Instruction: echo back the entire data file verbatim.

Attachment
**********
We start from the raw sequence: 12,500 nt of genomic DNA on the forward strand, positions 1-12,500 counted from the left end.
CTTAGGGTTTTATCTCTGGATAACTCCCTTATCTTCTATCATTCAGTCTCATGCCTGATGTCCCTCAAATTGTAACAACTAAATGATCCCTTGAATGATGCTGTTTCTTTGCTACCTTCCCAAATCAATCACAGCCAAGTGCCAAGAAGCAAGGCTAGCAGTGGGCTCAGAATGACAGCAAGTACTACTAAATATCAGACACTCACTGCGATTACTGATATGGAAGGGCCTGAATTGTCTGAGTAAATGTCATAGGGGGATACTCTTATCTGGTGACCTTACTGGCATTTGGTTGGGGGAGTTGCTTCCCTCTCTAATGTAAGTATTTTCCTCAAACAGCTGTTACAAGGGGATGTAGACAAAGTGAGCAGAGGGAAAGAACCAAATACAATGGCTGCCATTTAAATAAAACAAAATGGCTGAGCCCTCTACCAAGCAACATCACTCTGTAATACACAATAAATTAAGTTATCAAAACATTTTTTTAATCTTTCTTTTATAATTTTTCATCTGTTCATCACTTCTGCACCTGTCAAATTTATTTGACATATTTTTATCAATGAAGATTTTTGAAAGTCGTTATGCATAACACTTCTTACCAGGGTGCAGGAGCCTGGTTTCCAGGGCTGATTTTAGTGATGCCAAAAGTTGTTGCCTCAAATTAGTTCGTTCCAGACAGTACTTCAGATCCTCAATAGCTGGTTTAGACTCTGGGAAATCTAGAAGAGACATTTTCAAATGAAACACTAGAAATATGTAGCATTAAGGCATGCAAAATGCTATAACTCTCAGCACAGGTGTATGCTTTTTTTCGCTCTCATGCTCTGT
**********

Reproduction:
We start from the raw sequence: 12,500 nt of genomic DNA on the forward strand, positions 1-12,500 counted from the left end.
CTTAGGGTTTTATCTCTGGATAACTCCCTTATCTTCTATCATTCAGTCTCATGCCTGATGTCCCTCAAATTGTAACAACTAAATGATCCCTTGAATGATGCTGTTTCTTTGCTACCTTCCCAAATCAATCACAGCCAAGTGCCAAGAAGCAAGGCTAGCAGTGGGCTCAGAATGACAGCAAGTACTACTAAATATCAGACACTCACTGCGATTACTGATATGGAAGGGCCTGAATTGTCTGAGTAAATGTCATAGGGGGATACTCTTATCTGGTGACCTTACTGGCATTTGGTTGGGGGAGTTGCTTCCCTCTCTAATGTAAGTATTTTCCTCAAACAGCTGTTACAAGGGGATGTAGACAAAGTGAGCAGAGGGAAAGAACCAAATACAATGGCTGCCATTTAAATAAAACAAAATGGCTGAGCCCTCTACCAAGCAACATCACTCTGTAATACACAATAAATTAAGTTATCAAAACATTTTTTTAATCTTTCTTTTATAATTTTTCATCTGTTCATCACTTCTGCACCTGTCAAATTTATTTGACATATTTTTATCAATGAAGATTTTTGAAAGTCGTTATGCATAACACTTCTTACCAGGGTGCAGGAGCCTGGTTTCCAGGGCTGATTTTAGTGATGCCAAAAGTTGTTGCCTCAAATTAGTTCGTTCCAGACAGTACTTCAGATCCTCAATAGCTGGTTTAGACTCTGGGAAATCTAGAAGAGACATTTTCAAATGAAACACTAGAAATATGTAGCATTAAGGCATGCAAAATGCTATAACTCTCAGCACAGGTGTATGCTTTTTTTCGCTCTCATGCTCTGT